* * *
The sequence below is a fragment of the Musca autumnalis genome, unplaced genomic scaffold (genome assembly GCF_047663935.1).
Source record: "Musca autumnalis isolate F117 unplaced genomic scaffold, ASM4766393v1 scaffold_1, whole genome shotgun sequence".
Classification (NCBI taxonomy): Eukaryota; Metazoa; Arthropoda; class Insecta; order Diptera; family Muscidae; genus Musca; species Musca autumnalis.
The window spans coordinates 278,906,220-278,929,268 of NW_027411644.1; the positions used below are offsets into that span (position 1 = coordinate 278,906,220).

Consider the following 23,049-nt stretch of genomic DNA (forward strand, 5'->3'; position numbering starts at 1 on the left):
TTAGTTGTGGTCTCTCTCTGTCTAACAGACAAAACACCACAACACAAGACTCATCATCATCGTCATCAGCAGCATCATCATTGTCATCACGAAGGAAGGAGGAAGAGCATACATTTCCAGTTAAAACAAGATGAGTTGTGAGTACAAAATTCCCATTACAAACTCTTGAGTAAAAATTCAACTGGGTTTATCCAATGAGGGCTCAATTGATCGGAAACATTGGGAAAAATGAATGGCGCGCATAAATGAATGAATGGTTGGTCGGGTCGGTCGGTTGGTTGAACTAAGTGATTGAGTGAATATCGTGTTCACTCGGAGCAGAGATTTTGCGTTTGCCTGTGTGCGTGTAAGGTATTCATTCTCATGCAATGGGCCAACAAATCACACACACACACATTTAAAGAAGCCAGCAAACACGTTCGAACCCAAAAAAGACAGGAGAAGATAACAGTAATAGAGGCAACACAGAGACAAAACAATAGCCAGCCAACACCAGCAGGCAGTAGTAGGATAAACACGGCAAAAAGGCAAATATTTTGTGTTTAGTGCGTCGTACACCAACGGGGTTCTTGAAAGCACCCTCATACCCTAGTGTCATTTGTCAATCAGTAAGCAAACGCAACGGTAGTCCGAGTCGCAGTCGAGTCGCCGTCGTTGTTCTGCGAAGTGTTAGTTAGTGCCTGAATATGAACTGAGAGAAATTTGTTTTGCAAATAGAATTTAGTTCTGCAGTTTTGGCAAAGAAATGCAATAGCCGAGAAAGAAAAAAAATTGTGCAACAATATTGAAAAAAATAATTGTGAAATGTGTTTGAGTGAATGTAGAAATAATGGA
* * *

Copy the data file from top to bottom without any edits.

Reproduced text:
The sequence below is a fragment of the Musca autumnalis genome, unplaced genomic scaffold (genome assembly GCF_047663935.1).
Source record: "Musca autumnalis isolate F117 unplaced genomic scaffold, ASM4766393v1 scaffold_1, whole genome shotgun sequence".
Classification (NCBI taxonomy): Eukaryota; Metazoa; Arthropoda; class Insecta; order Diptera; family Muscidae; genus Musca; species Musca autumnalis.
The window spans coordinates 278,906,220-278,929,268 of NW_027411644.1; the positions used below are offsets into that span (position 1 = coordinate 278,906,220).

Consider the following 23,049-nt stretch of genomic DNA (forward strand, 5'->3'; position numbering starts at 1 on the left):
TTAGTTGTGGTCTCTCTCTGTCTAACAGACAAAACACCACAACACAAGACTCATCATCATCGTCATCAGCAGCATCATCATTGTCATCACGAAGGAAGGAGGAAGAGCATACATTTCCAGTTAAAACAAGATGAGTTGTGAGTACAAAATTCCCATTACAAACTCTTGAGTAAAAATTCAACTGGGTTTATCCAATGAGGGCTCAATTGATCGGAAACATTGGGAAAAATGAATGGCGCGCATAAATGAATGAATGGTTGGTCGGGTCGGTCGGTTGGTTGAACTAAGTGATTGAGTGAATATCGTGTTCACTCGGAGCAGAGATTTTGCGTTTGCCTGTGTGCGTGTAAGGTATTCATTCTCATGCAATGGGCCAACAAATCACACACACACACATTTAAAGAAGCCAGCAAACACGTTCGAACCCAAAAAAGACAGGAGAAGATAACAGTAATAGAGGCAACACAGAGACAAAACAATAGCCAGCCAACACCAGCAGGCAGTAGTAGGATAAACACGGCAAAAAGGCAAATATTTTGTGTTTAGTGCGTCGTACACCAACGGGGTTCTTGAAAGCACCCTCATACCCTAGTGTCATTTGTCAATCAGTAAGCAAACGCAACGGTAGTCCGAGTCGCAGTCGAGTCGCCGTCGTTGTTCTGCGAAGTGTTAGTTAGTGCCTGAATATGAACTGAGAGAAATTTGTTTTGCAAATAGAATTTAGTTCTGCAGTTTTGGCAAAGAAATGCAATAGCCGAGAAAGAAAAAAAATTGTGCAACAATATTGAAAAAAATAATTGTGAAATGTGTTTGAGTGAATGTAGAAATAATGGA